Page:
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August 10, 2021 08:25 AM UTC

At Least They Didn't Call It The "Contract On Colorado"

  • by: Colorado Pols

TUESDAY UPDATE #2: From fail to flail:


TUESDAY UPDATE: How big a fail was the Colorado Republican Party’s “Gas Station Manifesto?” The answer lies in both the overall paucity of coverage, with just a few outlets paying momentary attention, and in the irony-laden bad press they managed to receive from those who did. 9NEWS’ Marshall Zelinger’s report last night turned out as quizzical as his Tweet below:

“Just like the air in Denver, it wasn’t quite clear,” said Zelinger.

Denver7’s Meghan Lopez zeroed in on the contradiction between this half-baked press conference and the release yesterday of the Intergovernmental Panel on Climate Change’s damning new report on human-caused climate change, all while Denver experiences some of the worst air quality of any major city on Earth:

While scientists try to raise the alarm about climate change, at a gas station in Denver, a group of Colorado Republicans held a press conference to talk about their policy priorities moving forward…

“Last November, gas was $2.19 a gallon at this gas station. Today, it’s $3.69; that’s $1.50 more per gallon that working class average families, like the one I grew up in, are paying every day thanks to Democrat policies. We’ve got to fix them,” Burton Brown said.

However, Democrats criticized the press conference afterward, saying it missed the point and proved that Republicans are out of touch with what people are experiencing.

“The other aspect of it is how tone deaf it is to roll out an agenda at a gas station and not talk about climate change when we literally just experienced the worst air quality in the world,” Majority Leader Sen. Steve Fenberg, D-Boulder, said.

The political graveyard is full of ideas that sounded good in a conference room or on a Zoom call but were in execution unqualified disasters–sometimes disasters that do much more harm than anything the gimmick in question might have gained the perpetrators.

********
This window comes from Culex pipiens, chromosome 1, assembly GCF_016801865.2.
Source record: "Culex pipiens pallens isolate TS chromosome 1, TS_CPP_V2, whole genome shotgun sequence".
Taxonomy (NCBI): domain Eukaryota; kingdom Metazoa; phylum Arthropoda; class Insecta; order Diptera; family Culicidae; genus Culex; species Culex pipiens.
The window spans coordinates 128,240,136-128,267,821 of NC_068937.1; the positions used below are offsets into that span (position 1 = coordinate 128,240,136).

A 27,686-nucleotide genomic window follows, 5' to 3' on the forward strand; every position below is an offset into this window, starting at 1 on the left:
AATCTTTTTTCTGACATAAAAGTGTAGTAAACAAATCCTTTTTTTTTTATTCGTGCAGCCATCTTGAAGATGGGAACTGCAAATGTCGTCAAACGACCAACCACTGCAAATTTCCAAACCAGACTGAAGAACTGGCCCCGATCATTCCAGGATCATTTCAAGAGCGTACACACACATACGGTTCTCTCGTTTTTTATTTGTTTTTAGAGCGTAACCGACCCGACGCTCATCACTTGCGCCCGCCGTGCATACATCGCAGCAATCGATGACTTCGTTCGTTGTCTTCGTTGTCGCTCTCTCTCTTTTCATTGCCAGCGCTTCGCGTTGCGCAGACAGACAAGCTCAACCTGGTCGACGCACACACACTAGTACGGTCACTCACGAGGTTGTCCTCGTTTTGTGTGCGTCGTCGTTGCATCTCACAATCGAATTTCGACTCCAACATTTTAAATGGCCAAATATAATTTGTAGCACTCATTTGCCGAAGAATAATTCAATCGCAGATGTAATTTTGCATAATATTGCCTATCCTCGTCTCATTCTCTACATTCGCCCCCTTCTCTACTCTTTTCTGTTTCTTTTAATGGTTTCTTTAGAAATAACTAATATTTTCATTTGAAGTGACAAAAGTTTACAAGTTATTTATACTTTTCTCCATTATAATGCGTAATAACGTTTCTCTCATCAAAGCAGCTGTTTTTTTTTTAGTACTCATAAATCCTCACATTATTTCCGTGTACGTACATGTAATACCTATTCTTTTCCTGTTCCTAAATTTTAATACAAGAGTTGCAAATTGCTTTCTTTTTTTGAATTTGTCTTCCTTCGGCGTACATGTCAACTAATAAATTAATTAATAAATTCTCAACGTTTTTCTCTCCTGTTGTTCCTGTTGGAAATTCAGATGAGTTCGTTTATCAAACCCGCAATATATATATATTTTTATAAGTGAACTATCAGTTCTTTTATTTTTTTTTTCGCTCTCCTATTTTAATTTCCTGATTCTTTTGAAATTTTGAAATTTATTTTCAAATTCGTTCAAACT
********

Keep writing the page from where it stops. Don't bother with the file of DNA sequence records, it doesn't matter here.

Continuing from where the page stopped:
The Colorado GOP’s press conference at a Sinclair gas station on a hot, smoky August day in 2021 will be so remembered.


Today, as 9NEWS’ Marshall Zelinger reports, the Colorado Republican Party, struggling for relevance after years of successive pummelings in recent elections, unveiled their new platform they’re calling the “Commitment to Colorado” literally at Sinclair gas station:

We are concerned for the next generation of Coloradans. With an increased cost of living, a skyrocketing crime rate, and an education system that has failed our students, Colorado Republicans make this Commitment…

Which will forever be known now as the Four Seasons Sinclair.

What follows (read it for yourself if you want) has got to be one of the vaguest and least inspiring political platforms we’ve ever read. Other than the usual complaints about taxes and fearmongering about rising crime rates, there’s absolutely nothing in this platform to motivate swingable Colorado voters who have been breaking for Democrats consistently in recent elections to consider voting the other way. Goals like “making Colorado affordable” sound great, but without even the pretense of a plan to actually do that the whole thing comes off as an arrogrant and tone-deaf exercise.